I started and finished Joseph Soloveitchik’s The Lonely Man of Faith over the weekend. I was at a retreat and this little book was a nice break from the topics at hand. Are you supposed to take a break during a retreat? Isn’t a retreat supposed to be break of its own? A meta-break, then. It’s a short book - just over 100 pages - though portions of it are dense with philosophical terms that I had to lookup when I got back into cellphone signal range.
Starting with the two creation stories in Genesis, the essay’s main thesis is that man is created with two sides in constant tension: Adam the first, who is commanded to “subdue the earth” through his own powers in a sort of utilitarian imperative, and Adam the second, who is commanded to tend and cultivate the garden. Adam the first experiences community immediately; Adam the second experiences a profound loneliness that is remedied by his defeat. God puts him to sleep and, after an act of sacrifice, Eve joins him in garden.
The modern world, in Soloveitchik’s estimation (and this essay was originally published in the mid 60s’) is full of the astonishing achievements of Adam the first. So much so that there’s not a whole lot of space left for Adam the second. Lacking any immediate utility, transcendent questions are left unasked, or worst, asked and answered with more technology.
Let me diagnose the situation in a few terse sentences. Contemporary Adam the first, extremely successful in his cosmic-majestic enterprise, refuses to pay earnest heed to the duality in man and tries the deny the undeniable, that another Adam exists beside, or rather, in him. By rejecting Adam the second, contemporary man, eo ipso, dismisses the covenantal faith community as something superfluous and obsolete. To clear up any misunderstanding on the part of my audience, I wish to note that I am not concerned in this essay with the vulgar and illiterate atheism professed and propagated in the most ugly fashion by a natural-political community which denies the unique transcendental worth of the human personality. I am referring to Western man who is affiliated with organized religion and is a generous supporter of its institutions. He stands today in danger of losing his dialectical awareness and abandoning completely the metaphysical polarity implanted in man as a member of both the majestic [Adam the first] and covenantal [Adam the second] community.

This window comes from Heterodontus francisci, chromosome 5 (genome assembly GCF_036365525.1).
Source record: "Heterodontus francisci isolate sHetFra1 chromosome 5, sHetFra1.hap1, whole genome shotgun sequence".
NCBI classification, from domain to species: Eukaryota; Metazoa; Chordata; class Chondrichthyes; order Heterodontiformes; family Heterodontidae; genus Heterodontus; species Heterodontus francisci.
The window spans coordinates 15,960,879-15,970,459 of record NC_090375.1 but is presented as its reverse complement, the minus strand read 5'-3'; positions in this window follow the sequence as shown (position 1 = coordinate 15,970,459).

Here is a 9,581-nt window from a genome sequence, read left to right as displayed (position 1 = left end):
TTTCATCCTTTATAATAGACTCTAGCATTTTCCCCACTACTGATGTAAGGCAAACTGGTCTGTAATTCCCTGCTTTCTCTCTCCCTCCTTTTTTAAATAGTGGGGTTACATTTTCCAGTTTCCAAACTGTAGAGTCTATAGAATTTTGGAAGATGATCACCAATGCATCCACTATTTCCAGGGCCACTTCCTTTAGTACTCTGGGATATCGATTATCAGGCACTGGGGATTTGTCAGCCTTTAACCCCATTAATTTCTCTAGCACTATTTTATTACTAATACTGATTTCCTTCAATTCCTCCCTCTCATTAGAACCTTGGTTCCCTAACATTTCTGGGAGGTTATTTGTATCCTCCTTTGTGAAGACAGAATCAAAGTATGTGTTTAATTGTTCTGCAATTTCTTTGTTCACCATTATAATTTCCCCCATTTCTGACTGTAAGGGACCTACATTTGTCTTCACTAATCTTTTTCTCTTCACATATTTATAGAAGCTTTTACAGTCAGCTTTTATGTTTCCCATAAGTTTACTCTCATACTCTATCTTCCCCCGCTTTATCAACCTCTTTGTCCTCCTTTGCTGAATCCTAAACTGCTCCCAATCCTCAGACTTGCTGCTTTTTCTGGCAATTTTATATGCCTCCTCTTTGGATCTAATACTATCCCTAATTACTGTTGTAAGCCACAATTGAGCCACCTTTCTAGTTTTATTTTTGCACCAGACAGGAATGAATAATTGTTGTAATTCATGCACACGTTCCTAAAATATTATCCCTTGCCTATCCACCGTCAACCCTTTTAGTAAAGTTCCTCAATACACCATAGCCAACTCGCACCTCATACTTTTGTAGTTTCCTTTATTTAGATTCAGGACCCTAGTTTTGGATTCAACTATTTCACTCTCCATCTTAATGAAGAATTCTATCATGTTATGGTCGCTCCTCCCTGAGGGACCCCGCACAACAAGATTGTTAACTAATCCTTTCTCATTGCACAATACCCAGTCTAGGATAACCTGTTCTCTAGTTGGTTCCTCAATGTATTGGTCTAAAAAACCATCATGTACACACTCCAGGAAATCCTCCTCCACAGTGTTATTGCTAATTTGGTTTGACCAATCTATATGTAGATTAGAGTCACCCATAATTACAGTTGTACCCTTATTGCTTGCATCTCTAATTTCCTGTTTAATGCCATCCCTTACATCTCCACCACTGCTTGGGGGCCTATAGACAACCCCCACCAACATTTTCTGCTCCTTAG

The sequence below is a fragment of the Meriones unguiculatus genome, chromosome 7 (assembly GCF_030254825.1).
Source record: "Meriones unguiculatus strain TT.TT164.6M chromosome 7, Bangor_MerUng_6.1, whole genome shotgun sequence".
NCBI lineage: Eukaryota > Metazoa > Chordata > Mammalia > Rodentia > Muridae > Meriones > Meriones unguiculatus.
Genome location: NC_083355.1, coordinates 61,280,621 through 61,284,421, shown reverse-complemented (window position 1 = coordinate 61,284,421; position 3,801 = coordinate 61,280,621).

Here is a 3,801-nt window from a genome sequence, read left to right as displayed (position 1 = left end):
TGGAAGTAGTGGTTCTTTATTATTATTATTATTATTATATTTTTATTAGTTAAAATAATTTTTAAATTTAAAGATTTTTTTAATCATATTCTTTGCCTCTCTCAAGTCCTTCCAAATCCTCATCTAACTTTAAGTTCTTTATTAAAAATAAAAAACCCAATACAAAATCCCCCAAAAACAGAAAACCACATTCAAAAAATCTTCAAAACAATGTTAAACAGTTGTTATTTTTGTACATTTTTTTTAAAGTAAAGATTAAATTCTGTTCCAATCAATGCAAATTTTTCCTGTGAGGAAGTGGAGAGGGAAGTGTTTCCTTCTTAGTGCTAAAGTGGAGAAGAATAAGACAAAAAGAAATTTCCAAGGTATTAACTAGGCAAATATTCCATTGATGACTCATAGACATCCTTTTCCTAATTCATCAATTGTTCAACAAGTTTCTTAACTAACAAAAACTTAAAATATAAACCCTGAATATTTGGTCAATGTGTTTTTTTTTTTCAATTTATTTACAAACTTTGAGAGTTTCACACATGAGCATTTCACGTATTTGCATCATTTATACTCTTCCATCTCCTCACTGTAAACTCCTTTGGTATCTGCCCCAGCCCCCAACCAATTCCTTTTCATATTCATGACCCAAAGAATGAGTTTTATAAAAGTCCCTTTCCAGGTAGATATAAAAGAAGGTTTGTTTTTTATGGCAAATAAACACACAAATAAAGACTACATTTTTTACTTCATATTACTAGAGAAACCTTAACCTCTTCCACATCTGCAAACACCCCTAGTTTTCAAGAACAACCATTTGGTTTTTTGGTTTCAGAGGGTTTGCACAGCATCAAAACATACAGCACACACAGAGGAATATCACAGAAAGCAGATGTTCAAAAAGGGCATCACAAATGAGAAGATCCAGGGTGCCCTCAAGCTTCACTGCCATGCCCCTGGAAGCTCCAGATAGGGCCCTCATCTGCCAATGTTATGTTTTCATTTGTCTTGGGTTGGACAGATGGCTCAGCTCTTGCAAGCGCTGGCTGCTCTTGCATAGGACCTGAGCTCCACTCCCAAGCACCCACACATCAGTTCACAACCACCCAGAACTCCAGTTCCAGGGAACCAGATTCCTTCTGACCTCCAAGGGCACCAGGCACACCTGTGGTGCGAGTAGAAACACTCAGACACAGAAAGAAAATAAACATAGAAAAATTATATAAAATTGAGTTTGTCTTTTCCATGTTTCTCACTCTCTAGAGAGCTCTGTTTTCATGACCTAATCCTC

Membership in both communities is willed by God, says Soloveitchik, and the proper response is to oscillate between both as appropriate, but not to advance one at the expense of the other, and this goes for the man of faith as well. There is good food for thought here. I came across a reference to this book in Essays on Ethics; shortly thereafter, my wife came across another in a TED talk by David Brooks. There are one or two places where I had to part ways with the author - the Incarnation changes our understanding of God’s immanence in ways otherwise accessible to Judaism - but they were brief detours and did not affect his point. The introduction points out that the footnotes mostly references to various Jewish sages and writing, but the essay is written in universals. Anyone could read this without the benefit of the footnotes and come out fine.